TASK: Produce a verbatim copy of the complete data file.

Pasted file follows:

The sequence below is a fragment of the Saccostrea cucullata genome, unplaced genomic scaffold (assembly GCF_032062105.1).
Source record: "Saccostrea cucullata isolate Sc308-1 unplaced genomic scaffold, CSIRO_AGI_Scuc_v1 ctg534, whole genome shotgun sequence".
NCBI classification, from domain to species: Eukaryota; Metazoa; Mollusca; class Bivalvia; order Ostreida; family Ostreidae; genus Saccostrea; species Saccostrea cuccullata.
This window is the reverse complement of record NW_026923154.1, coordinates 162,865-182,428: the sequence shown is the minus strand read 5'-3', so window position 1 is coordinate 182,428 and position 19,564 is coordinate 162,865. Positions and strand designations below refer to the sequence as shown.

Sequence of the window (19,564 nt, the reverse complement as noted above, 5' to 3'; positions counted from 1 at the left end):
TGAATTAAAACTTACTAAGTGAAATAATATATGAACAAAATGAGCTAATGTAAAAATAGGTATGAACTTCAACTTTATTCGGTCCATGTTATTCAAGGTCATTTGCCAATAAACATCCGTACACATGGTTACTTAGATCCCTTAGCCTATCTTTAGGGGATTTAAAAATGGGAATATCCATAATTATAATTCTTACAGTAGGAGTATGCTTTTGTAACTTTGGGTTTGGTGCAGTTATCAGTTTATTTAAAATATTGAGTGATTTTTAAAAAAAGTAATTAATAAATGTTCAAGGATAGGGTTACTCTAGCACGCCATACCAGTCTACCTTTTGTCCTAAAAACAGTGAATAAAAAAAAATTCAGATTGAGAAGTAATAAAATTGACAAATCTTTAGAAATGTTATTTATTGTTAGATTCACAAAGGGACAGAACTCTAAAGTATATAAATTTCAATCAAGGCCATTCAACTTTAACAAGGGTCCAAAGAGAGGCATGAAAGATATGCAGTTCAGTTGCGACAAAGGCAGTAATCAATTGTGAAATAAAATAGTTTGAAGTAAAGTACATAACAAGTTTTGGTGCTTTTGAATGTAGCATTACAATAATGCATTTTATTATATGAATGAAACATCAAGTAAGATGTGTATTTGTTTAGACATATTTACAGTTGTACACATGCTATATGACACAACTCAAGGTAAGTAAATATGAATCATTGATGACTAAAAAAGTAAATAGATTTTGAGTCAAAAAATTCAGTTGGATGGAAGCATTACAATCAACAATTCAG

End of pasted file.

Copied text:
The sequence below is a fragment of the Saccostrea cucullata genome, unplaced genomic scaffold (assembly GCF_032062105.1).
Source record: "Saccostrea cucullata isolate Sc308-1 unplaced genomic scaffold, CSIRO_AGI_Scuc_v1 ctg534, whole genome shotgun sequence".
NCBI classification, from domain to species: Eukaryota; Metazoa; Mollusca; class Bivalvia; order Ostreida; family Ostreidae; genus Saccostrea; species Saccostrea cuccullata.
This window is the reverse complement of record NW_026923154.1, coordinates 162,865-182,428: the sequence shown is the minus strand read 5'-3', so window position 1 is coordinate 182,428 and position 19,564 is coordinate 162,865. Positions and strand designations below refer to the sequence as shown.

Sequence of the window (19,564 nt, the reverse complement as noted above, 5' to 3'; positions counted from 1 at the left end):
TGAATTAAAACTTACTAAGTGAAATAATATATGAACAAAATGAGCTAATGTAAAAATAGGTATGAACTTCAACTTTATTCGGTCCATGTTATTCAAGGTCATTTGCCAATAAACATCCGTACACATGGTTACTTAGATCCCTTAGCCTATCTTTAGGGGATTTAAAAATGGGAATATCCATAATTATAATTCTTACAGTAGGAGTATGCTTTTGTAACTTTGGGTTTGGTGCAGTTATCAGTTTATTTAAAATATTGAGTGATTTTTAAAAAAAGTAATTAATAAATGTTCAAGGATAGGGTTACTCTAGCACGCCATACCAGTCTACCTTTTGTCCTAAAAACAGTGAATAAAAAAAAATTCAGATTGAGAAGTAATAAAATTGACAAATCTTTAGAAATGTTATTTATTGTTAGATTCACAAAGGGACAGAACTCTAAAGTATATAAATTTCAATCAAGGCCATTCAACTTTAACAAGGGTCCAAAGAGAGGCATGAAAGATATGCAGTTCAGTTGCGACAAAGGCAGTAATCAATTGTGAAATAAAATAGTTTGAAGTAAAGTACATAACAAGTTTTGGTGCTTTTGAATGTAGCATTACAATAATGCATTTTATTATATGAATGAAACATCAAGTAAGATGTGTATTTGTTTAGACATATTTACAGTTGTACACATGCTATATGACACAACTCAAGGTAAGTAAATATGAATCATTGATGACTAAAAAAGTAAATAGATTTTGAGTCAAAAAATTCAGTTGGATGGAAGCATTACAATCAACAATTCAG